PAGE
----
At the time of stipend award, awardees must be citizens or non-citizen nationals of the United States, or must have been lawfully admitted to the United States for permanent residence. Members of minority and historically disadvantaged groups are encouraged to apply.

For complete information about this opportunity, including how to apply, click here.

 

American Psychological Foundation Research Grants

Application Deadline:  March 1, 2017

The American Psychological Foundation has two research grant programs with upcoming deadlines. Graduate students are eligible to apply for both programs.

Wayne F. Placek Grant

The Wayne F. Placek Grant encourages research to increase the general public’s understanding of homosexuality and sexual orientation, and to alleviate the stress that lesbian women, gay men, bisexual women, bisexual men and transgender individuals experience in this and future civilizations. The grant provides $10,000 to support empirical research from all fields of the behavioral and social sciences on any topic related to lesbian, gay, bisexual or transgender issues. For complete information about this opportunity, including how to apply, click here.

Esther Katz Rosen Fund Grants

The Esther Katz Rosen Fund Grants support activities on the advancement and application of knowledge related to identified gifted and talented children and adolescents, including research, pilot projects, and research-based programs. Grants range from $1,000 to $50,000.  For complete information about this opportunity, including how to apply, click here.

Center for Engaged Scholarship Dissertation Fellowships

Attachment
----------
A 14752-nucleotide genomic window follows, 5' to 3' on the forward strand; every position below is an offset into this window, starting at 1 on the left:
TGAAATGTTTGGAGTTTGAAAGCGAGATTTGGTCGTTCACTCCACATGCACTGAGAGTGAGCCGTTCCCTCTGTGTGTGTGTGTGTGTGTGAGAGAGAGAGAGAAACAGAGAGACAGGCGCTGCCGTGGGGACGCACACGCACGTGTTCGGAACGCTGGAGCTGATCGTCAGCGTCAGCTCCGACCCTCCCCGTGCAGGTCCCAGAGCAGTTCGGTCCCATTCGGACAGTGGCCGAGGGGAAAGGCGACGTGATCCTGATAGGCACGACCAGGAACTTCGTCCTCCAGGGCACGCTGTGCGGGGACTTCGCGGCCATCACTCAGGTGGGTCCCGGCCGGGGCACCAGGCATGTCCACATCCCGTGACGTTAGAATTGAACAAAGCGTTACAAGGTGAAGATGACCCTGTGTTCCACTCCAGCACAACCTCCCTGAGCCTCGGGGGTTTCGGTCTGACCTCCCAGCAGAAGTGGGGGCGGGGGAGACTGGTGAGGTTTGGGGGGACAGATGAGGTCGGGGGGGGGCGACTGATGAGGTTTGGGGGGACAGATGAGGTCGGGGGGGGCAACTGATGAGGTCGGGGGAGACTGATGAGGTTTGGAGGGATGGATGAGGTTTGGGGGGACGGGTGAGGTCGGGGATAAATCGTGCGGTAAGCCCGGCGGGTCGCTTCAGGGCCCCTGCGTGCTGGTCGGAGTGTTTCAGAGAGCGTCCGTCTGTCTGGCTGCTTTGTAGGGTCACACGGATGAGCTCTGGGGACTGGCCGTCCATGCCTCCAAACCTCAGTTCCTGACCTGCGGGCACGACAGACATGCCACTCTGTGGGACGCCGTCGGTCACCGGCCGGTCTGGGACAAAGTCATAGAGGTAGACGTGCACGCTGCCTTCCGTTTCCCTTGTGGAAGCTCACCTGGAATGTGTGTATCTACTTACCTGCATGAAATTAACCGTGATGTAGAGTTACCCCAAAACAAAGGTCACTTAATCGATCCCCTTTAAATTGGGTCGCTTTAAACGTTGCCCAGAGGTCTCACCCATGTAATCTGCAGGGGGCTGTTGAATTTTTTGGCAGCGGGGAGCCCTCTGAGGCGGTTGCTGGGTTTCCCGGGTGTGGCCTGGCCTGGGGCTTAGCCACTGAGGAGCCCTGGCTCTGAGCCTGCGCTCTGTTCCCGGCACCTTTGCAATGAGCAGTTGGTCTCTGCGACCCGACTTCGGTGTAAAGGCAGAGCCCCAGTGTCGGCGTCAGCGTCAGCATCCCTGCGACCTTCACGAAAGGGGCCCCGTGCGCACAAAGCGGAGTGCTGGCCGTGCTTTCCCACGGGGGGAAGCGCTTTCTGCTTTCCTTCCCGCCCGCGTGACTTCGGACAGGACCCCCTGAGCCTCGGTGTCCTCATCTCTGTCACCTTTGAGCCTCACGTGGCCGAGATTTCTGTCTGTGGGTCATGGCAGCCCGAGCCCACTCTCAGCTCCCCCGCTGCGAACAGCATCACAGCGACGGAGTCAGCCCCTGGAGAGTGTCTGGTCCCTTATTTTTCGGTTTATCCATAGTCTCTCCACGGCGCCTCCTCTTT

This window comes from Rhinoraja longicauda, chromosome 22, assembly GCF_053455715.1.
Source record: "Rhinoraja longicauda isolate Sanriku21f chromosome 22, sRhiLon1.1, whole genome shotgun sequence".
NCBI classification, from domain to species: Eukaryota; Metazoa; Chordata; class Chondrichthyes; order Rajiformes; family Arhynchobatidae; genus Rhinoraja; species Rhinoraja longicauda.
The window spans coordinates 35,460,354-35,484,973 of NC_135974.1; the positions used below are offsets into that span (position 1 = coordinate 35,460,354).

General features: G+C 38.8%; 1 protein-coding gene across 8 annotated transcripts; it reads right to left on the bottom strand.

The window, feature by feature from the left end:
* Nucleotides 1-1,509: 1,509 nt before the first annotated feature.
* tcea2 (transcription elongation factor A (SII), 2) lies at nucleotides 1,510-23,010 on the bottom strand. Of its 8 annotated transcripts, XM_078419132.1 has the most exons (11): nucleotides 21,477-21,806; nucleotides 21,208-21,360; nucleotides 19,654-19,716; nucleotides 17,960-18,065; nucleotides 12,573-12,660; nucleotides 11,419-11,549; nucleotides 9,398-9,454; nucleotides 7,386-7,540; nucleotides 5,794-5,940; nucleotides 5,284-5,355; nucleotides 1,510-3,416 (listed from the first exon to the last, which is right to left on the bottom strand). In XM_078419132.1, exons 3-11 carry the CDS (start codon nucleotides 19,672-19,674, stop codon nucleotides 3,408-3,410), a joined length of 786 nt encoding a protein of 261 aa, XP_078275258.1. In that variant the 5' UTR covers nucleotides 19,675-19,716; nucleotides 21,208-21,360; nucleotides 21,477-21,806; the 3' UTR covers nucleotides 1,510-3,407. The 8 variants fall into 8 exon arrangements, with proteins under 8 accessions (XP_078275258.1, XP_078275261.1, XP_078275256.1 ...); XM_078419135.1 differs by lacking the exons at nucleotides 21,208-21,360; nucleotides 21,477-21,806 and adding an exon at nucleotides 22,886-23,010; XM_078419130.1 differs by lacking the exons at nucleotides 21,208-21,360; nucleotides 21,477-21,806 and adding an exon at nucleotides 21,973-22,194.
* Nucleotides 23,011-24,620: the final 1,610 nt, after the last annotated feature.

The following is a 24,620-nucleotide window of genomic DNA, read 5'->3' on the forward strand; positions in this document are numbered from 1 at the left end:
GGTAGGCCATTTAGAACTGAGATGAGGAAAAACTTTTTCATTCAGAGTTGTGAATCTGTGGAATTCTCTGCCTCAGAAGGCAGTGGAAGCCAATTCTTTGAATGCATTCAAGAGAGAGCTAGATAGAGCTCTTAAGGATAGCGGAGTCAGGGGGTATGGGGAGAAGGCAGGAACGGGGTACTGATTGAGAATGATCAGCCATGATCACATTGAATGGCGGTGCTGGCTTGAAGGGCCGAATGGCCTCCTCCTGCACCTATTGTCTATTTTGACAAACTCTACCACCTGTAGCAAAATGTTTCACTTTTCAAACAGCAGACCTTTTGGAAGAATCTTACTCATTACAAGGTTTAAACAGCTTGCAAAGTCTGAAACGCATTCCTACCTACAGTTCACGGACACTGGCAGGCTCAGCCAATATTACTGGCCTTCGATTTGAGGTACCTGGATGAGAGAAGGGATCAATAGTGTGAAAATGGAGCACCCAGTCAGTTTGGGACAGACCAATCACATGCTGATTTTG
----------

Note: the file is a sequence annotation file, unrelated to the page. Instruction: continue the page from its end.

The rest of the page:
Application Deadline:  December 15, 2016

The Center for Engaged Scholarship’s dissertation fellowships are intended to support graduate students whose research advances progressive values. Applications are accepted from Ph.D. students in the social sciences who have already completed all departmental and institutional requirements for the Ph.D. degree, including approval of the dissertation proposal. The only requirements not completed must be the writing and, where required, the defense of the dissertation.

The competition is limited to the social sciences:  anthropology, economics, geography, history, political science, social psychology, and sociology. Work inspired by these disciplines carried out in interdisciplinary programs such as ethnic studies, women’s studies, or American studies is also accepted.

The competition is open to all Ph.D students who meet the fellowship qualifications if they are enrolled in a U.S. Ph.D program. This includes foreign nationals and undocumented individuals. Successful applicants will be notified in April 2017 and will receive a stipend of $25,000.

For complete information about this opportunity, including how to apply, click here.

Doris Duke Fellowships for the Promotion of Child Well-Being

Application Deadline:  December 1, 2016